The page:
DRONES

The Washington Times Weekly - - Geopolitics -

civil ap­pli­ca­tions,” said the of­fi­cial who spoke with The Times. “One prob­lem is that coun­tries may per­ceive th­ese sys­tems as less provoca­tive than armed plat­forms and might use them in cross-bor­der op­er­a­tions in a way that ac­tu­ally stokes re­gional ten­sion.”

That ap­pears to be hap­pen­ing in Asia, where Ja­pan re­cently threat­ened to shoot down Chi­nese drones fly­ing near the dis­puted Senkaku Is­lands in the East China Sea.

North­east Asian coun­tries are likely to in­vest heav­ily in drone tech­nol­ogy, said Pa­trick M. Cronin, se­nior di­rec­tor of the Asi­aPa­cific Se­cu­rity Pro­gram at the Center for a New Amer­i­can Se­cu­rity in Wash­ing­ton.

“But even be­fore th­ese in­vest­ments are man­i­fested in wider de­ploy­ments, Ja­pan will be re­ly­ing on UAVs for wider and bet­ter sur­veil­lance, par­tic­u­larly around its south­west is­land chain, while China will be us­ing them to vari­ably chal­lenge Ja­panese ad­min­is­tra­tive con­trol and, in­di­rectly, pres­sure the United States to re­strain its ally,” said Mr. Cronin. “This vi­tal new tech­nol­ogy is im­prov­ing sit­u­a­tional aware­ness. But, para­dox­i­cally, if used more of­fen­sively the same tech­nol­ogy may also ac­cel­er­ate a mar­itime cri­sis in the East or even South China Sea.”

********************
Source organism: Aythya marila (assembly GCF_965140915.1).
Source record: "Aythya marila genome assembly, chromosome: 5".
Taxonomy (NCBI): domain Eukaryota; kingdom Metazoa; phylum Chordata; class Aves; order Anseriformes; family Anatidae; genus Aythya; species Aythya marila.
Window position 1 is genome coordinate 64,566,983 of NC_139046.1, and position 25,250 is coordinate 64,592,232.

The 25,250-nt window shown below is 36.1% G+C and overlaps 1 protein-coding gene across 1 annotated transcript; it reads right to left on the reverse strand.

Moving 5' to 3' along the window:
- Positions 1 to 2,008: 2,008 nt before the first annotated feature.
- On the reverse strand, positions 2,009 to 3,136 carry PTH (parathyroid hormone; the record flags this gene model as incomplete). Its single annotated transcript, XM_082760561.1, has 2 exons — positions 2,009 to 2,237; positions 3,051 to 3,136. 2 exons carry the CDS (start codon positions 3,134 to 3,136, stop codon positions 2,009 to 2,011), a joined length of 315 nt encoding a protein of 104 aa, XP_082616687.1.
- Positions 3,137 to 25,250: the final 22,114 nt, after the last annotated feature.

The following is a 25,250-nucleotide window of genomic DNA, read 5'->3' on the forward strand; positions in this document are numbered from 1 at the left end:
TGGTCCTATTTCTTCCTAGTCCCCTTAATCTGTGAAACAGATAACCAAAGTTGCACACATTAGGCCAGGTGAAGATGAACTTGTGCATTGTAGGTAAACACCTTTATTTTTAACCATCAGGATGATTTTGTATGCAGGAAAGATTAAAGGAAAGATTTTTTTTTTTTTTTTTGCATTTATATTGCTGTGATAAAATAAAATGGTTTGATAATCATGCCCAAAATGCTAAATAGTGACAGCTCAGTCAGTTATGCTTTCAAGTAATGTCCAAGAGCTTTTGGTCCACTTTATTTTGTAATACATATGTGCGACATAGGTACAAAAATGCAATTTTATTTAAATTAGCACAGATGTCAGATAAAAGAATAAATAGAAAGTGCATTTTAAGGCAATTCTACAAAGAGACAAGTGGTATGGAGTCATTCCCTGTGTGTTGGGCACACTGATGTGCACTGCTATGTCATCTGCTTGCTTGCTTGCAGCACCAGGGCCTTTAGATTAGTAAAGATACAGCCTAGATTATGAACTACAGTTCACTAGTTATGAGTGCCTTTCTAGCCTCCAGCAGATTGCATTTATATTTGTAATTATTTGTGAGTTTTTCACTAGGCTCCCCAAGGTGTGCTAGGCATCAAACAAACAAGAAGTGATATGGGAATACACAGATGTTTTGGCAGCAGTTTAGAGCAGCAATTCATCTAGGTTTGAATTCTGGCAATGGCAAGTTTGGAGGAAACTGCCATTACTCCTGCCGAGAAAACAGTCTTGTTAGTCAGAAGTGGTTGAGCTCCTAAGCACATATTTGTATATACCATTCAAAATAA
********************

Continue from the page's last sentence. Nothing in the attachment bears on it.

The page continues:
U.S. prece­dents

Oth­ers say the U.S. and its clos­est al­lies have set a prece­dent with clan­des­tine drone strikes in for­eign lands. Al­though Bri­tish forces have car­ried out hun­dreds of drone strikes in Afghanistan and Is­rael has used drone-fired mis­siles to kill sus­pected ter­ror­ists in Egypt’s Si­nai Penin­sula, as well as Is­lamic mil­i­tants in Gaza, the most wide­spread use has been di­rected by the U.S. mil­i­tary and CIA.

In ad­di­tion to strikes in Libya and So­ma­lia, the U.S. has car­ried out more than 375 strikes in Pak­istan and as many as 65 in Ye­men over the past nine years, ac­cord­ing to the Lon­don-based Bureau of In­ves­tiga­tive Jour­nal­ism.

The con­cern, said the Brook­ings In­sti­tu­tion’s Mr. Singer, is that ad­ver­saries will point to U.S. be­hav­ior as an ex­cuse for car­ry­ing out cross-bor­der tar­get­ing of “high-value” in­di­vid­u­als.

“That’s where you have the prob­lem,” he said. “Tur­key car­ries out a strike in north­ern Iraq and then cites U.S. prece­dent in Pak­istan to jus­tify it. Or Iran car­ries out a drone strike in­side Syria that the Syr­ian gov­ern­ment says it’s fine with be­cause it’s a law­less area where what they call ‘ter­ror­ists’ are hang­ing out, and then they throw the prece­dent back at the U.S.

“That would make it sticky for us,” said Mr. Singer. “That’s not the broader norm we want out there.”

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